The hypothalamic–pituitary–adrenal axis (HPA axis) is a complex series of direct interactions and regulation among the hypothalamus, the pituitary gland, and the adrenal glands; which plays an important role in the stress response. The HPA axis regulates many other biological processes, including digestion and energy usage, the immune response, sexuality and emotions.
Stress-induced activation of HPA axis up-regulates the plasma level of glucocorticoid hormones (cortisol in human, corticosterone in rats and mice). In the liver, adipose tissue, and the central nervous system, enzyme 11β-hydroxysteroid dehydrogenase type 1 (11HSD1) reduces cortisone to the active hormone cortisol that activates glucocorticoid receptors. Cortisol, as a steroid hormone, regulates a wide range of biological processes including the immune response, metabolism, and most importantly it plays a key role in stress response. 11β-hydroxysteroid dehydrogenase type 2 (11HSD2) on the other hand deactivate the cortisol by oxidizing it to cortisone, and prohibits receptor activation. Corticosterone despite its presence has a minor importance in human, however, in rodents, birds and reptiles, corticosterone is the primary glucocorticoid.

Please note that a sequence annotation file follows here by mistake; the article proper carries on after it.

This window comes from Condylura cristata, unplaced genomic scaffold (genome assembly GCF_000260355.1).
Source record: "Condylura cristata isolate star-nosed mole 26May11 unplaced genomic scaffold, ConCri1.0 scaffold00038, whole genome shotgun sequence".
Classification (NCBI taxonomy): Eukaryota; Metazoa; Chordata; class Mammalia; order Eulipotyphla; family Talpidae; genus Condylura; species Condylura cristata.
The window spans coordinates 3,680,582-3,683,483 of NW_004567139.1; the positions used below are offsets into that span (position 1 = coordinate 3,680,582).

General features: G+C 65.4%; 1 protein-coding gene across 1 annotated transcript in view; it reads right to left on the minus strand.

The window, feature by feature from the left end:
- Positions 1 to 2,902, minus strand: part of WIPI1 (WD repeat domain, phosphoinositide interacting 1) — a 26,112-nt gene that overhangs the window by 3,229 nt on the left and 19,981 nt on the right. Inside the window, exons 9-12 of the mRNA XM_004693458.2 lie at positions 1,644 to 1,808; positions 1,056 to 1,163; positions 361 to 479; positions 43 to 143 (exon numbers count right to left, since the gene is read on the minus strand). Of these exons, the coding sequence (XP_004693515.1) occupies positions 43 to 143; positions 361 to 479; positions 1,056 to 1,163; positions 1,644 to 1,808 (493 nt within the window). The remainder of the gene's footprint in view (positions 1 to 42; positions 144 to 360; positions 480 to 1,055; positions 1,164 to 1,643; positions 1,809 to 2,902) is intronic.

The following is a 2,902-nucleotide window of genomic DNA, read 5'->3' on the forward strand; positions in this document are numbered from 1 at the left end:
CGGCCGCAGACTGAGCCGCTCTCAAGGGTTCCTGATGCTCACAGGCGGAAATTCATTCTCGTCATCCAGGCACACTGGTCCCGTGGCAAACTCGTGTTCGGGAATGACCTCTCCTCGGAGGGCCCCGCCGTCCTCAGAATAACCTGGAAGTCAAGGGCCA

The regulation of HPA axis mediated by direct feedback loop of its end products (Cortisol and corticosterone) as well as part of the brain (hypothalamus) which is involved in stress response.